Wednesday, September 1, 2010

Fate of the Cane Creek Mobocrats

[The following was published in the Deseret News on October 1st, 1886. Although there would be a certain satisfaction if these were true, I would not wish ill of them in this life. At best, however, this article indicates the rumors that were being spread around in Tennessee. None of these details have beeb substantiated by a second source.]

From Elder Geo. J. Woodbury who has just returned from Tennessee, and who recently had a talk with brother Condor, of Cane Creek, in that State, the scene of the massacre in which his son and stepson, as well as Elder Berry and Gibbs fell victims, we learn that seven of eight of the fourteen persons who were enraged in that awful tragedy have died during the past year and a half.

The deputy sheriff of Hickman County, who was one of them, died last year, and had become so despised before his death that his funeral was only attended by negroes, not a single white man going near him.

Another of the mob died last year from a mysterious disease which the doctors said they had never seen anything like. He turned black all over, his eyes burst out of their sockets, his mouth turned inside out, and he suffered untold agonies before death came to his relief.

Still another got into a drunken brawl and was stabbed by one of his fellows who had also taken part in the massacre, from which he suffered long and severely and after recovering became deranged. While in this condition he talked continually about the Cane Creek tragedy, often telling where the horses were hidden and how the deed was committed. His companions in crime finally became so alarmed at his blabbing that some of them remained constantly at his bedside and prevented others from coming near to listen to him until death stilled his tongue.

Solomon Hinson, the chief instigator of the massacre, who rode about for two days previous to its occurrence inciting the people to hatred of the “Mormons” and gathering men for the contemplated raid upon Cane Creek, and who is uncle to David Hinson, the leader of the mar[       ] who was killed in the fray, has been gradually wasting away ever since that time until he has become a mere skeleton, and his death from consumption at an early day is expected.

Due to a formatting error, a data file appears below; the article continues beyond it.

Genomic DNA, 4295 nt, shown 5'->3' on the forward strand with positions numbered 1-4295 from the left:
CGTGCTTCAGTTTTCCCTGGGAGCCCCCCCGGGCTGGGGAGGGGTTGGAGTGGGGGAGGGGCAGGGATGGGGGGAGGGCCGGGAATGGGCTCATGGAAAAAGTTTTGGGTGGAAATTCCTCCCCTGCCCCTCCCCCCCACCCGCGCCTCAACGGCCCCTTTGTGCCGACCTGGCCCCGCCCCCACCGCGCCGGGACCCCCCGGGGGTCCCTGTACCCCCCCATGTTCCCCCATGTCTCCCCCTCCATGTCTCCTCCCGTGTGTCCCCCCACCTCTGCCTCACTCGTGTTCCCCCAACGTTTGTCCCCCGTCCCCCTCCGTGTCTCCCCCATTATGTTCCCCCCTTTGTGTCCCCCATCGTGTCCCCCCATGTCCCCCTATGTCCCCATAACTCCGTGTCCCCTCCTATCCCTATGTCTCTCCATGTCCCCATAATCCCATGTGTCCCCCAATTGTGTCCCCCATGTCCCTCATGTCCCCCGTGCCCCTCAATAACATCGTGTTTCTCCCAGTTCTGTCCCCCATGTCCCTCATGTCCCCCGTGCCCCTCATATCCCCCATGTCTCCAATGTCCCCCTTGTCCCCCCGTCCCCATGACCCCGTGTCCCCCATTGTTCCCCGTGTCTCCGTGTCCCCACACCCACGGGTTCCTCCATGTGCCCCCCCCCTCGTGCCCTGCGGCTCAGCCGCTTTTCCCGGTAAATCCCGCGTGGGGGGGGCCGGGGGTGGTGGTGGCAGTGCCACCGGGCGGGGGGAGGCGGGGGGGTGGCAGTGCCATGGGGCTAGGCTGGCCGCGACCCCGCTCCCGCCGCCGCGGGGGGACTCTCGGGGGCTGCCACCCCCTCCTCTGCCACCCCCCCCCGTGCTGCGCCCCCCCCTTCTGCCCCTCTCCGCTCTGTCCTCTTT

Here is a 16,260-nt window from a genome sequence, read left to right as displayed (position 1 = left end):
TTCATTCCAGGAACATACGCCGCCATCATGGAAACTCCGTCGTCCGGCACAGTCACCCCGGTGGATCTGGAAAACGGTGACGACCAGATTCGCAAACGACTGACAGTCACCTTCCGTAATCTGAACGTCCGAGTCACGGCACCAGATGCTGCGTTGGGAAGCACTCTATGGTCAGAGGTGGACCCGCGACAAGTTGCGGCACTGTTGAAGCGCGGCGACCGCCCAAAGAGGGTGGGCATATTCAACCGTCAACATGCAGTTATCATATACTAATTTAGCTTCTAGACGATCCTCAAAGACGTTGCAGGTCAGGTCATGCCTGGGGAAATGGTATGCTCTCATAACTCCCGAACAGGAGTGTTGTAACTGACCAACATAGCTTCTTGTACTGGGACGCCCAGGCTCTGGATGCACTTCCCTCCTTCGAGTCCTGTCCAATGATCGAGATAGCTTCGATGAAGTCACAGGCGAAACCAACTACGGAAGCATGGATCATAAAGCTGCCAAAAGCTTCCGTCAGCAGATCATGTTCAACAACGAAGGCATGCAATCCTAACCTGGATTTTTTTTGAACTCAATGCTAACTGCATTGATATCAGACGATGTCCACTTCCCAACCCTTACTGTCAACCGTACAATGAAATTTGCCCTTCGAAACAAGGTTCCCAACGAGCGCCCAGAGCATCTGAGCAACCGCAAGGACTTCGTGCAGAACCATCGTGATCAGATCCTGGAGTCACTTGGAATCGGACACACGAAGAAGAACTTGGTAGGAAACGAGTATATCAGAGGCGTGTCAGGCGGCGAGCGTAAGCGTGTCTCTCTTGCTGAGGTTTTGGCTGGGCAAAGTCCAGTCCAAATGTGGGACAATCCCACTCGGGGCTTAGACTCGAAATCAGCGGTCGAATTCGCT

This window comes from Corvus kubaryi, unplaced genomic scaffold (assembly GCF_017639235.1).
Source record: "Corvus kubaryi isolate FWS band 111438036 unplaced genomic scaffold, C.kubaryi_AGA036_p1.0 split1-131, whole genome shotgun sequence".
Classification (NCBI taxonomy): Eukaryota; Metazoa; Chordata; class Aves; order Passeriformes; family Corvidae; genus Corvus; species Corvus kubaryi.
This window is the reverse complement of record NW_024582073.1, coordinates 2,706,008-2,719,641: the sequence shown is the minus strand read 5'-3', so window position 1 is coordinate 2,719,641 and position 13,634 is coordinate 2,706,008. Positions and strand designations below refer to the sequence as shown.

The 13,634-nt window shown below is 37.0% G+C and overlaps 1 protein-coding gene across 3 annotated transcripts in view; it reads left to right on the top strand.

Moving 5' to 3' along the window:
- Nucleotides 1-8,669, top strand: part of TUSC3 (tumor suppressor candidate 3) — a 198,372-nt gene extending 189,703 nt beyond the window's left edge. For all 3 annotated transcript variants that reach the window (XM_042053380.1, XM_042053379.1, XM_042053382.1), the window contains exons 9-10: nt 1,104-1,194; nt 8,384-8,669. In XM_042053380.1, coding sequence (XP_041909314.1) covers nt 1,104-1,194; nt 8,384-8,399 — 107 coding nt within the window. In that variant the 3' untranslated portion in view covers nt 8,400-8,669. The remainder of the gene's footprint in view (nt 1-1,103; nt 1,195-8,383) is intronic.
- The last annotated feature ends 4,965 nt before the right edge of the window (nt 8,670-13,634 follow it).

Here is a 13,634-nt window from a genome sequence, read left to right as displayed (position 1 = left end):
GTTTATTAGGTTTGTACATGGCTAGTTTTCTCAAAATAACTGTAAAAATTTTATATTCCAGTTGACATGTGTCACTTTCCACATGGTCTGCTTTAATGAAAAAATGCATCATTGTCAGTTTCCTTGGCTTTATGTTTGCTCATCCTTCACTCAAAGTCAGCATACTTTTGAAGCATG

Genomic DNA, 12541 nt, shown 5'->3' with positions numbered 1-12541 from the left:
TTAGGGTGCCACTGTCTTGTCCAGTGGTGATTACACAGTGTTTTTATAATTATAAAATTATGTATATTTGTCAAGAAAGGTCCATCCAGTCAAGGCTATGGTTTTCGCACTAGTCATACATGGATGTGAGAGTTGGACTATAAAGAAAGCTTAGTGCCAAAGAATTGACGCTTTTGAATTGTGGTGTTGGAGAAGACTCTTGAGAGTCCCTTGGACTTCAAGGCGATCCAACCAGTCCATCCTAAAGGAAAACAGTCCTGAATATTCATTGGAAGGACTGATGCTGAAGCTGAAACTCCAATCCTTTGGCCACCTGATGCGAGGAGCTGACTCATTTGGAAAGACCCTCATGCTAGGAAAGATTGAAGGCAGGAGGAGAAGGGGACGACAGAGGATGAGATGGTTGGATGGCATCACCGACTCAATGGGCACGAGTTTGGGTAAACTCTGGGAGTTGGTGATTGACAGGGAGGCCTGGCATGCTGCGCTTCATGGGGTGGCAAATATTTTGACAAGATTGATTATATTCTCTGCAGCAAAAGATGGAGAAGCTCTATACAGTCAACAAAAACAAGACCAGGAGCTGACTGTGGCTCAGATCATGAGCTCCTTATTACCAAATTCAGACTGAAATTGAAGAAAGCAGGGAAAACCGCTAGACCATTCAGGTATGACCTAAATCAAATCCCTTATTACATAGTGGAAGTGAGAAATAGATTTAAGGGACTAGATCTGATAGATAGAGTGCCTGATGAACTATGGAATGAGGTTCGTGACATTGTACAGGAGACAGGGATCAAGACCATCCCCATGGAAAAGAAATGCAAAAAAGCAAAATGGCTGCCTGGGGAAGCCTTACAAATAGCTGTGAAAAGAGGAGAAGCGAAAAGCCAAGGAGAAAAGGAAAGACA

Still another of the mobocrats has gone crazy and his wife boldly asserts that his condition is the result of his having taken part in the murder and the memory of the deed preying upon his mind. In deed, many non-"mormons" in that region freely express the belief that the fate of all these mentioned is nothing short of retribution for the crime of killing the "Mormons."

John Vandiver, one of the mob, who was a rather noted Baptist preacher in that region and did all he could previous to the massacre to stir up a murderous feeling, by going about the country reading the villainous "Red Hot Address" published in the Salt Lake Tribune to his congregations, was last year excommunicated from his church for rape, but was afterwards reinstated on declaring publically to his congregation that the victim of his outrage was as much to blame as he was. Since then He has been preaching away as hard as ever, with undiminished popularity.


Ardis E. Parshall said...

Apparently we believe that good people have to wait until the next life for their reward, while bad people are punished instantly -- no matter how much that pattern doesn't fit our direct experience!

Very interesting report; your study of Cane Creek would hardly be complete without it, no matter how little truth there is to it. Folklorists must have studied this pattern. It would be interesting to know what they say about this tendency to invent tales of horrible deaths for the people who have wronged us.

BruceCrow said...

Thanks Ardis,
An eternal perspective makes the earthly fate of both the good and the bad irrelevant. I expect to have peace in my heart when I follow the counsels of God, so I expect no more punishment of the wicked than a lack of peace in their hearts.

But we tell stories like this, both in folklore and in literature. Even the pride cycle reinforces the idea, though the scriptures don't indicate it applies to individuals, just societies. I too wonder what the folklorists would say.

Anonymous said...

Bruce, this report sounds very similar to accounts published in a now forgotten and fully discredited book called, "The Fate of the Persecutos of the Prophet Joseph Smith". Having been a recent convert and full of what Nibley would call 'zeal without knowledge', I bought in to all of those lurid recitations of the gory
ends of the Prophet's enemies. Years later with more spiritual experiences under my belt, (and a modicum of knowledge), my testitomy wasn't rattled in the least when I found out that virtually all of these accounts were totally spurious. Velikiye Kniaz

BruceCrow said...

I thought of the same book when I first read this article. I didn't read the other, but had since heard it was based on weak, unsubstantiated rumors.

I have heard these kind of stories about the Cane Creek vigilantes vaguely repeated many times from several sources. But none of them have risen above the level of rumor.